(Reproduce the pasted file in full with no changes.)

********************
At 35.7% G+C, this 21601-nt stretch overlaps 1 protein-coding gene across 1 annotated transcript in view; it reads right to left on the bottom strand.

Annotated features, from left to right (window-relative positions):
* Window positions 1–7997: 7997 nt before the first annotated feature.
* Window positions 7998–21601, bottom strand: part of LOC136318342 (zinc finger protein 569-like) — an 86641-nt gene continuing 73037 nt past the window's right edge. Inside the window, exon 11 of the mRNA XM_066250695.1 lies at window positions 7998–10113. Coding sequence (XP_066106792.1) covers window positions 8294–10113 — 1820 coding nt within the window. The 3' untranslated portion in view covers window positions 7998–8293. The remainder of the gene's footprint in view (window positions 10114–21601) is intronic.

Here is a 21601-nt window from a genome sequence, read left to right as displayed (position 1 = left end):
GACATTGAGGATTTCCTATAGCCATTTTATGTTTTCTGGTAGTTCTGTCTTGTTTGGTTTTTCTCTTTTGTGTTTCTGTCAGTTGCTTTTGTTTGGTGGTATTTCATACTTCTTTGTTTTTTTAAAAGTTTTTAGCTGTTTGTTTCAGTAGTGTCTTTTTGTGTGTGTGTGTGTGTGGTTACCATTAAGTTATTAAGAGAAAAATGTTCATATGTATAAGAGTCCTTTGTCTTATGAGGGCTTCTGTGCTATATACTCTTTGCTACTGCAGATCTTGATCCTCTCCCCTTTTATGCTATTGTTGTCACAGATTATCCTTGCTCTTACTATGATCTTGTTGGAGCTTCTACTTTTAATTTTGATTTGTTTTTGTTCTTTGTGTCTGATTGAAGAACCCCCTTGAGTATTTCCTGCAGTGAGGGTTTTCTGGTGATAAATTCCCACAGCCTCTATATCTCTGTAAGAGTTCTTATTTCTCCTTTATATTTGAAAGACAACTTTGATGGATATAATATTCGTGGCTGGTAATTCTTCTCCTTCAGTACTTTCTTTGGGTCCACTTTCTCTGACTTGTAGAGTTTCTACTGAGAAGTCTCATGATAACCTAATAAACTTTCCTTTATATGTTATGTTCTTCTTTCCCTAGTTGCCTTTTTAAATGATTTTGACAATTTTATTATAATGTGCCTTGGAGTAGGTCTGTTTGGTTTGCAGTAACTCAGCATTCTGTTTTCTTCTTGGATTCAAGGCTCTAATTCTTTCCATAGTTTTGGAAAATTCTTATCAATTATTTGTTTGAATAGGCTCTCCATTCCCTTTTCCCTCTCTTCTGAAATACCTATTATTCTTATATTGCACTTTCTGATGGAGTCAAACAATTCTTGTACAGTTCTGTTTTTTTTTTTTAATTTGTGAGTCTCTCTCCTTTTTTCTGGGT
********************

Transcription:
At 35.7% G+C, this 21601-nt stretch overlaps 1 protein-coding gene across 1 annotated transcript in view; it reads right to left on the bottom strand.

Annotated features, from left to right (window-relative positions):
* Window positions 1–7997: 7997 nt before the first annotated feature.
* Window positions 7998–21601, bottom strand: part of LOC136318342 (zinc finger protein 569-like) — an 86641-nt gene continuing 73037 nt past the window's right edge. Inside the window, exon 11 of the mRNA XM_066250695.1 lies at window positions 7998–10113. Coding sequence (XP_066106792.1) covers window positions 8294–10113 — 1820 coding nt within the window. The 3' untranslated portion in view covers window positions 7998–8293. The remainder of the gene's footprint in view (window positions 10114–21601) is intronic.

Here is a 21601-nt window from a genome sequence, read left to right as displayed (position 1 = left end):
GACATTGAGGATTTCCTATAGCCATTTTATGTTTTCTGGTAGTTCTGTCTTGTTTGGTTTTTCTCTTTTGTGTTTCTGTCAGTTGCTTTTGTTTGGTGGTATTTCATACTTCTTTGTTTTTTTAAAAGTTTTTAGCTGTTTGTTTCAGTAGTGTCTTTTTGTGTGTGTGTGTGTGTGGTTACCATTAAGTTATTAAGAGAAAAATGTTCATATGTATAAGAGTCCTTTGTCTTATGAGGGCTTCTGTGCTATATACTCTTTGCTACTGCAGATCTTGATCCTCTCCCCTTTTATGCTATTGTTGTCACAGATTATCCTTGCTCTTACTATGATCTTGTTGGAGCTTCTACTTTTAATTTTGATTTGTTTTTGTTCTTTGTGTCTGATTGAAGAACCCCCTTGAGTATTTCCTGCAGTGAGGGTTTTCTGGTGATAAATTCCCACAGCCTCTATATCTCTGTAAGAGTTCTTATTTCTCCTTTATATTTGAAAGACAACTTTGATGGATATAATATTCGTGGCTGGTAATTCTTCTCCTTCAGTACTTTCTTTGGGTCCACTTTCTCTGACTTGTAGAGTTTCTACTGAGAAGTCTCATGATAACCTAATAAACTTTCCTTTATATGTTATGTTCTTCTTTCCCTAGTTGCCTTTTTAAATGATTTTGACAATTTTATTATAATGTGCCTTGGAGTAGGTCTGTTTGGTTTGCAGTAACTCAGCATTCTGTTTTCTTCTTGGATTCAAGGCTCTAATTCTTTCCATAGTTTTGGAAAATTCTTATCAATTATTTGTTTGAATAGGCTCTCCATTCCCTTTTCCCTCTCTTCTGAAATACCTATTATTCTTATATTGCACTTTCTGATGGAGTCAAACAATTCTTGTACAGTTCTGTTTTTTTTTTTTAATTTGTGAGTCTCTCTCCTTTTTTCTGGGT